March 7th marked the 50th anniversary of the March from Selma to Montgomery, an event that came to occupy an iconic place in the American imagination about our struggle for civil and human rights. So when my parents and I went down to Alabama to take part in the commemoration of the 50th anniversary of Bloody Sunday, the militaristic state response to peaceful protestors that preceded its realization by two weeks, the importance of attending an event of this kind weighed heavily on my mind.
I've participated in this gathering before, even serving as the mistress of ceremonies for the Freedom Flame awards dinner during the 40th anniversary. It's always remarkable to witness the number of people that make the annual trek to this small, remote town. Nationally recognized politicians walk alongside many of the original planners and participants who are still strategizing, working, and marching. In the same vein, some of the racist bullies who gave everything to prohibit the passage of voting rights are still with us as well. Many of them have spent decades avoiding prosecution for their reprehensible actions. One of my college classmates, who I walked the bridge with this year, prosecuted the murderer of Jimmie Lee Jackson-- the young man whose death at the hands of the police helped catalyze the resistance movement a decade before we were born.
These events are not solely about the pomp and circumstance or even the rituals of remembrance. There is still so much work for us to do in this new millennium. Important components of it happen during moments of convergence like these.
When I go, it's to reconnect with other human rights organizers and socially engaged artists who make this pilgrimage. We get to have some time together to talk about the work we are currently engaged in, build alliances, and bolster support. We share information with the local community and take steps towards creating the kind of society that the people who bore the brunt of state sanctioned violence on that bridge also believe in. It's a different kind of connection than a national conference, but it is an opportunity to collectively rejuvenate via an event that means so much to so many. We walk across one bridge in a physical manifestation of the ways in which we can and should span the psychological chasms that sometimes exist among generations, ideologies, and even organizers--especially important as we confront the challenges of this new millennium.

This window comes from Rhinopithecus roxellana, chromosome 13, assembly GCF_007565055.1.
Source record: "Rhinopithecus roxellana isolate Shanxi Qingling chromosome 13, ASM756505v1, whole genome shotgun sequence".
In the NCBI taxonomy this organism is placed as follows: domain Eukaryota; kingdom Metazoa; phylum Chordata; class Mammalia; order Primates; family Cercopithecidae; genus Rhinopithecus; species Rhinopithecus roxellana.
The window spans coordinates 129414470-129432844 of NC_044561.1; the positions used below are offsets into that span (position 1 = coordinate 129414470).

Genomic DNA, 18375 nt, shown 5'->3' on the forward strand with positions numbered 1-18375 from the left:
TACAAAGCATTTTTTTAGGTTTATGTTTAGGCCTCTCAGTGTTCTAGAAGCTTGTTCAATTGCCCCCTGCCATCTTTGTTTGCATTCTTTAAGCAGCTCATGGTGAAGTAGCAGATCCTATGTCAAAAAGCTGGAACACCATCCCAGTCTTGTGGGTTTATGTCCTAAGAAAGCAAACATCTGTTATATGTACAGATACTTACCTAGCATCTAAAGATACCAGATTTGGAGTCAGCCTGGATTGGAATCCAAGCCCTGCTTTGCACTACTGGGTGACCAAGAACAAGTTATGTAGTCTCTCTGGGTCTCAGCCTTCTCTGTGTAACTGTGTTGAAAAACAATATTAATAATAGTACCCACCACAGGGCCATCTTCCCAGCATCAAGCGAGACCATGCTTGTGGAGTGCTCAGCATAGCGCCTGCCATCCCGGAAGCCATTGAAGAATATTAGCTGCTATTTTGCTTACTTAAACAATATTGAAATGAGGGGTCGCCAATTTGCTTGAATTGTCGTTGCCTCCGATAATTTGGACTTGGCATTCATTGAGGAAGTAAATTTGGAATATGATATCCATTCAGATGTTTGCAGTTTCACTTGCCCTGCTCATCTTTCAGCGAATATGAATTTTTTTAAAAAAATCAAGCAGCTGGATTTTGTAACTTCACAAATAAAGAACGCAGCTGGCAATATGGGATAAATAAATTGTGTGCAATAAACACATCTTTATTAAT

During a brief speech I gave on the steps of the Lincoln Memorial as we marked the 40th anniversary of the March on Washington in 2003, I laid out my thoughts about what we might face in this new era:
- "We returned from [the UN World Conference Against Racism in] South Africa to the devastation of... 9-11, grim reminders that our struggle for justice must assume a new urgency, even as humanity has proven itself capable of horrors beyond most of our imaginations. But even in our mourning we can't allow the burning memories of the embassies in Kenya and Tanzania, the smoldering skeletons of the World Trade Center and the Pentagon, the decimation in Afghanistan, Liberia, and Iraq, or the still smoking rubble of the UN headquarters in Baghdad to provide conservatives with a smoke screen to implement policies that set our civil rights back for decades."
Since then, our rights have been influenced and informed by events we could never have seen coming. This millennium has already been marked by the widespread devastation left after Katrina and Rita, the ill advised effort of some from the right to advance a post racial narrative, Ferguson and the accompanying Department of Justice report, the explosion of state sanctioned violence and police brutality and the rise of the Black Lives Matter movement. And much of this has happened during the two-term tenure of the first Black president -- an occurrence most of my generation and older thought would never come.
In 2015, we find ourselves at a critical juncture in history that needs the kind of intergenerational connections between human rights organizers, socially engaged artists and others that gather for moments like these to shape it. That is why this era of anniversaries, fifty years after a decade as remarkable as the 1960s, is so important. Commemorative events are opportunities both to remember the bravery and victories of the past and to discern how best to engage with and support the organizations and individuals that are doing the work now.